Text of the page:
Again, before you accuse me of insensitivity and being overbearingly male, I am stressing that variety is key.  I don’t think dictating pants-wear across the board is any better than all bikinis all the time (well, maybe bikinis…).

Ben's Verdict: Variety!

Travis: The thing of it is, for me, that just saying “female character costumes,” we know what the argument is. It’s not “are they stylish” or “do they come in enough colors?” It’s “howcome the bellywindows and thong on a bulletproof suit?”

And, we know why. Be honest about it. If you want to have a character running around in a bulletproof bikini, fighting crime in a bra, just do it. But if you’re using what’s traditionally a children’s character to do so, be prepared to be called out on that. If you’re dumb enough to try justifying keyhole blouses with “she has no symbol, no home, so the cleavage represents her loneliness” be prepared to be called out on that.

For me, it comes down much more to body language than to costuming, or even how the costume is drawn on the body, but that’s because I mentally excuse battle bikinis and I know I do it.

Seriously, if I go to a major comics message board right now, I can find a guy who’s complained about shirtless Thor in the past few days, or about Superman’s bulge, and how that’s ruining comics and destroying superheroes and whine whine whine, and I guarantee, if I look at their other posts, they’re making up reasons why Wonder Woman should never have leggings and thongs make high kicks easier.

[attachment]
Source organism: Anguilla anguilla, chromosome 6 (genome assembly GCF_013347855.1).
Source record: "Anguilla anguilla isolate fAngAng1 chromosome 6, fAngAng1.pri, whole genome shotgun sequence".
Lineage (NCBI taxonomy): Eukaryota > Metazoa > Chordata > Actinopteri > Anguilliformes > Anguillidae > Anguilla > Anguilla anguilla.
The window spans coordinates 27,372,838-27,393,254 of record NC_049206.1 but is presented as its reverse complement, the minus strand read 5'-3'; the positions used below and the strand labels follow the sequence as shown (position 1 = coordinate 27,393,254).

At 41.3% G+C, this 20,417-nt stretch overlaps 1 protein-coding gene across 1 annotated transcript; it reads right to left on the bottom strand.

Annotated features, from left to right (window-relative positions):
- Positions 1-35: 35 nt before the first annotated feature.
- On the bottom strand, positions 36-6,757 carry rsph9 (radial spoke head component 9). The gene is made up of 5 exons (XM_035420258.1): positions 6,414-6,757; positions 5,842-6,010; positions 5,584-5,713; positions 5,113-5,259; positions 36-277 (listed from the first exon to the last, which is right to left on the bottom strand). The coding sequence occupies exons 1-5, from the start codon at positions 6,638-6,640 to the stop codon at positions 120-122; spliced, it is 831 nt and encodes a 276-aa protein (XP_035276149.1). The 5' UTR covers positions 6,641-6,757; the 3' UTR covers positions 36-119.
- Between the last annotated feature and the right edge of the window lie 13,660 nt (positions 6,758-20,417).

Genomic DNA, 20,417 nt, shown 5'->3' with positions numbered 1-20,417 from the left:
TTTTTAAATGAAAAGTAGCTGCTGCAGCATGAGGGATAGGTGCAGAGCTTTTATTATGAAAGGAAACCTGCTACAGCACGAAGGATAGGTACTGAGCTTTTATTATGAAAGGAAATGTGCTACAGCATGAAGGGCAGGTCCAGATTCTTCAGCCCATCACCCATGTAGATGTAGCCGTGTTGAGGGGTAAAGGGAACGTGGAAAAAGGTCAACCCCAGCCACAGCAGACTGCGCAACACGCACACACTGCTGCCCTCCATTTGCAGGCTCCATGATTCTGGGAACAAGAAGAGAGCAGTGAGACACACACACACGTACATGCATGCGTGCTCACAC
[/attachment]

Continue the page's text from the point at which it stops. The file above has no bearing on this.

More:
Travis' Verdict: Design for a purpose.

Matt: I actually think Ben and Travis make good points on this one. The female costumes can be ridiculous, so can really any costume from the 90s. Personally, I haven't been reading a lot of superhero books that have women in crazy costumes. Susan Richards is in a skin-tight costume, but it's not crazy and revealing. She is, after all, a mom and I think they give her a well-designed themed costume that doesn't hide the fact that she is a woman and doesn't hit you over the head with it. For more of a commentary on the use of female costumes and posturing, I suggest you look to Hank Venture's role as Destiny in a few recent Venture Bros. episodes.

Both male and female character and costume designs do not represent reality (seriously, they all must be doing crunches non-stop except for the Blob), but they don't have to shove it in your face (often literally).